However, in the time period of Yirmiyahu, God decides to destroy that Temple and exile his people for they no longer fulfilled their purpose. Bnei Yisrael had become so corrupt that rehabilitative punishment became necessary. According to Yirmiyahu, God's hope was for the Exile to 'learn its lesson' in Bavel and then, after the seventy years were over, they would be spiritually prepared and eager to return to their homeland, and to reconstruct its symbolic shrine - the Temple in Jerusalem.

The Cyrus Declaration
Precisely as Yirmiyahu had predicted, seventy years after Bavel had risen to power the opportunity to return arose when the Babylonian empire fell to Koresh (=Cyrus the Great), the first king of the Persian Empire (see Yirmiyahu 25:11-12, Ezra 1:1).

In the first year of his reign, Koresh issued his famous proclamation allowing and encouraging all of the Jews of the Persian empire to return to Jerusalem and rebuild the Temple. The prophets clearly understood this historic decree as the fulfillment of Yirmiyahu's prophecy (see Ezra 1:1-4, II Divrei Ha'yamim 36:20-23). As God had promised, the time of redemption from the Babylonian Exile had come.

[As you read Ezra 1:1-9, note how the Jews who don't make 'aliyah' are encouraged to send 'money' instead! (Nothing has changed in 2500 years!) Note also that the vessels of the Bet HaMikdash, taken by Nevuchadnetzar, return at this time to Jerusalem.]

Unfortunately, the response of the Exile to this historic opportunity was less than enthusiastic. A group of some forty thousand did return; however, the majority of Am Yisrael remained in Bavel. For an insight into the tragedy of the missed opportunity, we need only quote the explanation given by Rav Yehuda HaLevi in Sefer HaKuzari (II.24):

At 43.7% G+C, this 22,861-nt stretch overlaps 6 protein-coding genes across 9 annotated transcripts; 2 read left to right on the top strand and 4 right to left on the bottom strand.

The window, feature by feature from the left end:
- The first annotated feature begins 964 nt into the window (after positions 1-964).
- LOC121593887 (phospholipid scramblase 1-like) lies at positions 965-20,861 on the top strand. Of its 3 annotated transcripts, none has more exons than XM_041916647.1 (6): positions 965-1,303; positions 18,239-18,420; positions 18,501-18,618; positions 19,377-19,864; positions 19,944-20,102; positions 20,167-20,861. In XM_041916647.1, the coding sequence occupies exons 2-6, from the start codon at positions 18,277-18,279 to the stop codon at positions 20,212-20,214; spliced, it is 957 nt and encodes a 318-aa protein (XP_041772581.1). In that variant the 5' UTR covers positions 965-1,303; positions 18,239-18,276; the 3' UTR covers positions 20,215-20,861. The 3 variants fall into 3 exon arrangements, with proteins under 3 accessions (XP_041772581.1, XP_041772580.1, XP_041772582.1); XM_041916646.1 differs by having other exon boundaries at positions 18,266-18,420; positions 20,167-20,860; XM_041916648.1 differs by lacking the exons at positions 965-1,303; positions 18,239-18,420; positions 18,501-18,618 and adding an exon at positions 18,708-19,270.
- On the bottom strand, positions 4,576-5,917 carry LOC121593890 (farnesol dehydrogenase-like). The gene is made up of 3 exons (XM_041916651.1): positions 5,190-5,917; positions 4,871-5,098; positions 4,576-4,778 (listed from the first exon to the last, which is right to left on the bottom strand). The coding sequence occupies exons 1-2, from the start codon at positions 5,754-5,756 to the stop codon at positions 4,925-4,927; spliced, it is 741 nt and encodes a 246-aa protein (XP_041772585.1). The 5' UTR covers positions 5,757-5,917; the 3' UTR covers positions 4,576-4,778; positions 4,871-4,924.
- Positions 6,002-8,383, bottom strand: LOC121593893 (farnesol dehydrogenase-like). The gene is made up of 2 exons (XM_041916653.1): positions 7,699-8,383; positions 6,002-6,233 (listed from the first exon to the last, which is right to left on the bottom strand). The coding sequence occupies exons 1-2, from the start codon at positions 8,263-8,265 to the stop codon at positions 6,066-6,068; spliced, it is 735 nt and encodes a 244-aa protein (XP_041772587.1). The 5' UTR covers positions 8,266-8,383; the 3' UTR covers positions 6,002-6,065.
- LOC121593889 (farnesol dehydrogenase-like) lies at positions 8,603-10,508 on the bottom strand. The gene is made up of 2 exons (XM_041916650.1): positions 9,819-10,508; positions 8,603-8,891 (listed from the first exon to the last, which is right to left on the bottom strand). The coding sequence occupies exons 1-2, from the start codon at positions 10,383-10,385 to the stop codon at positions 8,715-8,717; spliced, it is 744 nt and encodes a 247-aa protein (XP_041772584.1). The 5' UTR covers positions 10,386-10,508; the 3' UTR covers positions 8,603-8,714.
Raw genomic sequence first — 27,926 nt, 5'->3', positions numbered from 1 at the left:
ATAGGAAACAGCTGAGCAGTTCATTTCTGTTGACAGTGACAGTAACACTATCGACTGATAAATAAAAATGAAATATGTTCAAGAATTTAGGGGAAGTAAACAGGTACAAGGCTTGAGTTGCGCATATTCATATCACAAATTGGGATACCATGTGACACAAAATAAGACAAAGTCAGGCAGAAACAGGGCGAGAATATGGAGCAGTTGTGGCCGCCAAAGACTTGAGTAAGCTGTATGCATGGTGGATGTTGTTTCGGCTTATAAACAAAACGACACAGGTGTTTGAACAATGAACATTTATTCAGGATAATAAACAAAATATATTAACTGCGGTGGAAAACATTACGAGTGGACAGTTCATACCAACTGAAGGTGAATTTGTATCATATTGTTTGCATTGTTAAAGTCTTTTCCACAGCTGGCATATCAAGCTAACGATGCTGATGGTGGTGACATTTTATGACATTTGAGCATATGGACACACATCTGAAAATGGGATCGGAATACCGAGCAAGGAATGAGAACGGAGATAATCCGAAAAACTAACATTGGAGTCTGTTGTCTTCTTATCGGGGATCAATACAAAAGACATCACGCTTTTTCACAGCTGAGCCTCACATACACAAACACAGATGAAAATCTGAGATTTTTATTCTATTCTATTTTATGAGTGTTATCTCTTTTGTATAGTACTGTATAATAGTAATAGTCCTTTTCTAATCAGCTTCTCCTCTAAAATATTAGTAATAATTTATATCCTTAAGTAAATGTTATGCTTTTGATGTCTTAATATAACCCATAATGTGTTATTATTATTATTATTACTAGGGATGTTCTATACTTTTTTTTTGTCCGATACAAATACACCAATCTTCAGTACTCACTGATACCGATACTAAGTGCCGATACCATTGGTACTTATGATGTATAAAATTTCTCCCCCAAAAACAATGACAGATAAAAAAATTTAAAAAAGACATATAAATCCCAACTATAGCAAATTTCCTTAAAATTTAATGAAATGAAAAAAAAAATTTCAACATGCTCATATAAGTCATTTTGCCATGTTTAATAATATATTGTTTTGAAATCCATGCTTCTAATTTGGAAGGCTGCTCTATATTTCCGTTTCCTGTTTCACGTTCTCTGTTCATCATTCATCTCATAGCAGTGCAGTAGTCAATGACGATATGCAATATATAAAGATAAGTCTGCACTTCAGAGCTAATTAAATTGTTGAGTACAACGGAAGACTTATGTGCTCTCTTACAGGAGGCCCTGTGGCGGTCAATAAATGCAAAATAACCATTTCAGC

"Had the entire nation enthusiastically answered the divine call to return to the Land, the idyllic prophecies of the return to Zion would have been fulfilled and the Sh'china would have returned. In reality, however, only a small portion returned. The majority remained in Bavel, willfully accepting the exile, as they did not wish to leave their homes and businesses etc..." (sounds familiar...)
Even those who did return lacked enthusiasm. The apathy of the returnees is echoed in the prophecies of Chagai and Zecharya, the prophets of this time period. (See Chagai 1:1-3, 2:3; see also Zecharya 4:10; 6:15; 7:4-7; 8:6.)

How does all of this relate to Megillat Esther?

The story of Megillat Esther takes place during the Persian time period and thus after the time period when the Jews should have returned to Jerusalem. Even though there is a controversy concerning precisely which Persian King Achashveyrosh was, he most certainly reigned after Koresh (the first Persian king).